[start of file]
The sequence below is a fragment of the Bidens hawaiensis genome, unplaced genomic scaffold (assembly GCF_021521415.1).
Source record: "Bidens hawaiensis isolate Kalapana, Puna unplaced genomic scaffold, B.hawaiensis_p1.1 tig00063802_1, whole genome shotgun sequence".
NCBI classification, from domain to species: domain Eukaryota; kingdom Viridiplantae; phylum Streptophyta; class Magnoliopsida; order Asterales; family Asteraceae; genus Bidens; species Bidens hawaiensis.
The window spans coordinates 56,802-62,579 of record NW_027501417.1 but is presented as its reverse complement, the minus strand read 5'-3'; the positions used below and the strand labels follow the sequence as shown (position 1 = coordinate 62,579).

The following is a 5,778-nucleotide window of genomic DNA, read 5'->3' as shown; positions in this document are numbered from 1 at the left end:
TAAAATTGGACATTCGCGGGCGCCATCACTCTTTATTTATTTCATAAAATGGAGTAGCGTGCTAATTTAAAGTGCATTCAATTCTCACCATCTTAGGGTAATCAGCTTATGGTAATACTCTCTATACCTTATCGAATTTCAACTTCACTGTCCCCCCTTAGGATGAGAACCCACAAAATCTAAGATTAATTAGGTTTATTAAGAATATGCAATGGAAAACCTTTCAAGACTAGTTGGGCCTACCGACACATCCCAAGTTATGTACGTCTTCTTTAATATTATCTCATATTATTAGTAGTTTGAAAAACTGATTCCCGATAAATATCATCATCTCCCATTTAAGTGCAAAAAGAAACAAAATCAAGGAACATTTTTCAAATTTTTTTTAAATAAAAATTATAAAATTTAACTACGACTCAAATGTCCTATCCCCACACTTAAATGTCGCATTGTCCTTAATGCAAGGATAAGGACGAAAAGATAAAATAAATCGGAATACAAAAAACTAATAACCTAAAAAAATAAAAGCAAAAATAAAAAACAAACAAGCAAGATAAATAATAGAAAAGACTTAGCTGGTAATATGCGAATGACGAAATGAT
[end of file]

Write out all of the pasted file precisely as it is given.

The sequence below is a fragment of the Bidens hawaiensis genome, unplaced genomic scaffold (assembly GCF_021521415.1).
Source record: "Bidens hawaiensis isolate Kalapana, Puna unplaced genomic scaffold, B.hawaiensis_p1.1 tig00063802_1, whole genome shotgun sequence".
NCBI classification, from domain to species: domain Eukaryota; kingdom Viridiplantae; phylum Streptophyta; class Magnoliopsida; order Asterales; family Asteraceae; genus Bidens; species Bidens hawaiensis.
The window spans coordinates 56,802-62,579 of record NW_027501417.1 but is presented as its reverse complement, the minus strand read 5'-3'; the positions used below and the strand labels follow the sequence as shown (position 1 = coordinate 62,579).

The following is a 5,778-nucleotide window of genomic DNA, read 5'->3' as shown; positions in this document are numbered from 1 at the left end:
TAAAATTGGACATTCGCGGGCGCCATCACTCTTTATTTATTTCATAAAATGGAGTAGCGTGCTAATTTAAAGTGCATTCAATTCTCACCATCTTAGGGTAATCAGCTTATGGTAATACTCTCTATACCTTATCGAATTTCAACTTCACTGTCCCCCCTTAGGATGAGAACCCACAAAATCTAAGATTAATTAGGTTTATTAAGAATATGCAATGGAAAACCTTTCAAGACTAGTTGGGCCTACCGACACATCCCAAGTTATGTACGTCTTCTTTAATATTATCTCATATTATTAGTAGTTTGAAAAACTGATTCCCGATAAATATCATCATCTCCCATTTAAGTGCAAAAAGAAACAAAATCAAGGAACATTTTTCAAATTTTTTTTAAATAAAAATTATAAAATTTAACTACGACTCAAATGTCCTATCCCCACACTTAAATGTCGCATTGTCCTTAATGCAAGGATAAGGACGAAAAGATAAAATAAATCGGAATACAAAAAACTAATAACCTAAAAAAATAAAAGCAAAAATAAAAAACAAACAAGCAAGATAAATAATAGAAAAGACTTAGCTGGTAATATGCGAATGACGAAATGAT